Is It Possible To Have Too Much
As record heat fries the eastern half of the USA
(including where we live) over the past few days,
experts warn of the dangers of over-exposure to our
It's just plain hot.
Even if you aren't struggling with this heat
wave where you live, chances are you've taken some
kind of vacation with your family or maybe gotten
together with family or friends for an extended
If you have ever spent some extended time with
more intense interaction than you normally do,
there's also a pretty good chance that with all of
this social interaction and "togetherness," you
might feel a bit "over-exposed" to the ones you
You might have felt like there was a little too
much togetherness and your love (and patience) may
have been tested :-) .
After a brief vacation together, one family we
know found themselves picking arguments with each
other that was out of the ordinary for them.
The dad made the comment to us that "We've been
together a little bit too too long right now."
What we know is that "over-exposure to the ones
we love" feeling, along with the stresses that
vacations can bring--heat, dealing with crowds of
people, trying to get around in unfamiliar places,
erratic eating schedules or rich and unfamiliar
food --can certainly play havoc in the best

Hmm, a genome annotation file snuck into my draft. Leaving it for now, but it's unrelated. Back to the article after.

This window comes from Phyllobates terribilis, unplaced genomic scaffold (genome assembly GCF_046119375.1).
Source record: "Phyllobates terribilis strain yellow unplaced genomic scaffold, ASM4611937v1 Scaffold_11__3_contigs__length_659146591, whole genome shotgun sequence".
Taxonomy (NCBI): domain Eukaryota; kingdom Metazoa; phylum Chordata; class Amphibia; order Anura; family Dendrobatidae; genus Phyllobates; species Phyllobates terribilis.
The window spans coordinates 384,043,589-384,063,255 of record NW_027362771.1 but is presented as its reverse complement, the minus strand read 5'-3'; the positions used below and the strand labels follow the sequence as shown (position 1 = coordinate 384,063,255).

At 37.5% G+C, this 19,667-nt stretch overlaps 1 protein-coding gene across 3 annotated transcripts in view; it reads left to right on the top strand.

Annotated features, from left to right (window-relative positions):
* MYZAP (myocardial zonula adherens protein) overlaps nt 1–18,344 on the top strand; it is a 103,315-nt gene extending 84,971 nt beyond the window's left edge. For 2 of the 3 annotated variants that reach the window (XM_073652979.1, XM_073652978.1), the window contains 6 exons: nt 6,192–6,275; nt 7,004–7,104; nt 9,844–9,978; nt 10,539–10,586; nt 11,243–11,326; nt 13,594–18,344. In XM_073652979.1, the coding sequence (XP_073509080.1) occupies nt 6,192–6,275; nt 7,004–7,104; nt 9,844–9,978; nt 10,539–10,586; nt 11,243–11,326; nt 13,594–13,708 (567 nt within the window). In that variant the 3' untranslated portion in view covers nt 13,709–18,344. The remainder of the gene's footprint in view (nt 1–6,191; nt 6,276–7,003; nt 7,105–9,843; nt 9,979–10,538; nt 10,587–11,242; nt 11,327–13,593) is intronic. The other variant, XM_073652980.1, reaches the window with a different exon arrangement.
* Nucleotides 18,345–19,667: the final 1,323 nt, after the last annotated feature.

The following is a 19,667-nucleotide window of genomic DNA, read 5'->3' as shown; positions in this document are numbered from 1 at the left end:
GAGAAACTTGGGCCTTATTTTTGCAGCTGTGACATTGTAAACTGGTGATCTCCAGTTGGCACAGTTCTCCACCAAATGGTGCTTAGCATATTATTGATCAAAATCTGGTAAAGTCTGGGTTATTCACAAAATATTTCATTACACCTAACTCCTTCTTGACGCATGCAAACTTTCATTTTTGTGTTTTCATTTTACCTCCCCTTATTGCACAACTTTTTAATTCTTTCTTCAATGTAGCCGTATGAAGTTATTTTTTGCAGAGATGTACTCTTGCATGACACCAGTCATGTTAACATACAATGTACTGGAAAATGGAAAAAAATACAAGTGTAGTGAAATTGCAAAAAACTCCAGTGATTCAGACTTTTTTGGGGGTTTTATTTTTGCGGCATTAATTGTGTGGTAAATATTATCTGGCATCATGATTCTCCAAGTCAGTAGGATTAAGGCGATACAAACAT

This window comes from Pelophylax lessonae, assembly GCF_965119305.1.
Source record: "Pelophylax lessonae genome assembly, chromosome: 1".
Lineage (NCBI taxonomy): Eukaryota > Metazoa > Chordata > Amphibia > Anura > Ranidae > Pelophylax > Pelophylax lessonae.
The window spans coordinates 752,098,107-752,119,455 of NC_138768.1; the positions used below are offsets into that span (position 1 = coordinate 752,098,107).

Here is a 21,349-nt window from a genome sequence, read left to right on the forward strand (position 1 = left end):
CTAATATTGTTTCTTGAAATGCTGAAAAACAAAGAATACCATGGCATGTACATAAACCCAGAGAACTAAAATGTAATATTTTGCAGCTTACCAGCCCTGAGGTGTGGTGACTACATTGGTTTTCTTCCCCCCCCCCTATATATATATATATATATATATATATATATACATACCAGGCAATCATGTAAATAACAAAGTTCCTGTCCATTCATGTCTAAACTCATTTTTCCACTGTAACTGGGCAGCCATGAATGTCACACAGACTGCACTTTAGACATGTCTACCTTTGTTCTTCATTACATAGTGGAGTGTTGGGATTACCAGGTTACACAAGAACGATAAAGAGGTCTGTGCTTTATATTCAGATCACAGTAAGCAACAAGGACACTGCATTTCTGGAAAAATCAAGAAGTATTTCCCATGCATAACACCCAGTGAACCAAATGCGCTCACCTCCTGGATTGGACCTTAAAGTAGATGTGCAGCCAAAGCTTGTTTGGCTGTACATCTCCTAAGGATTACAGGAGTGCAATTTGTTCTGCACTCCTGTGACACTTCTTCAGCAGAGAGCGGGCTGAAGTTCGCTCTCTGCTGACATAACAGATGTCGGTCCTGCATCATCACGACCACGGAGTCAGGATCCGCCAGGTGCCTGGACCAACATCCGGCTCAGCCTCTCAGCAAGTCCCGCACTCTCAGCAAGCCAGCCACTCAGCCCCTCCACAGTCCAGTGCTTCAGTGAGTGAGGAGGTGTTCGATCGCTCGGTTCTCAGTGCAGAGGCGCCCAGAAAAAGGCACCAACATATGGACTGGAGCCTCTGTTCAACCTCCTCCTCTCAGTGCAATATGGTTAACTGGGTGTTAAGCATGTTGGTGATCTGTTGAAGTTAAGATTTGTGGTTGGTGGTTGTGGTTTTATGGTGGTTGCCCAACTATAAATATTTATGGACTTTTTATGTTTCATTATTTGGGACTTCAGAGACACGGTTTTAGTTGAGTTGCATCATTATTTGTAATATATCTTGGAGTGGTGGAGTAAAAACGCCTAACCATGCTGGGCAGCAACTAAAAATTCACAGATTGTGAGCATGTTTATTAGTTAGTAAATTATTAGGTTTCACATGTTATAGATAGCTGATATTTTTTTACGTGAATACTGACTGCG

relationships, even if you think you're doing
If you can relate...
Here are some specific ways you might react when
you've been together a little too long or have
"vacation-itis" and some suggestions to "cool" down
your and others' emotions and reactions...
1. Communication misfires that come up now
and then seem to be exaggerated and over-blown.
Carla and her husband Jay rented a kayak when
they were vacationing together in the Great Lakes
Being relatively new to kayaking, they found
that they became very irritated with one another as
they tried to paddle (sometimes in opposite
directions) to their destination.
They couldn't establish a rhythm that worked for
both of them--Carla wanted to paddle slower than
Jay and he became anxious when they were out of
On top of that, they each seemed to have their
own "plans" for getting where they were going but
"forgot" to share them with each other.
Normally, they get along pretty well but it
became clear that their usual way of communicating
(or not communicating) didn't work as well when
they were in one boat, trying to go in one
And it was a metaphor for what happens in their
Afterwards their kayak experience, Carla
discovered that she pushes Jay to be the leader but
then does her own thing when she feels afraid or
Jay discovered that when he gets irritated with
Carla, he becomes superior and sarcastic which only
makes the situation and communication worse.
We talk a lot about "magic words" that can make
a big difference in your communication and if Carla
or Jay had asked one of our "Magic Words" questions
"How can we make this situation work
better?"...with a completely open heart, their
kayak trip might have been more enjoyable.
They could even have some fun with it and
imagine all kinds of ways to make their situation
better--like sawing the kayak in half or skipping
the paddling part and going for a swim from the
boat--along with clearly talking about a plan that
might help them work together.
As you can clearly see, "Magic Words" and
questions like these can truly make a big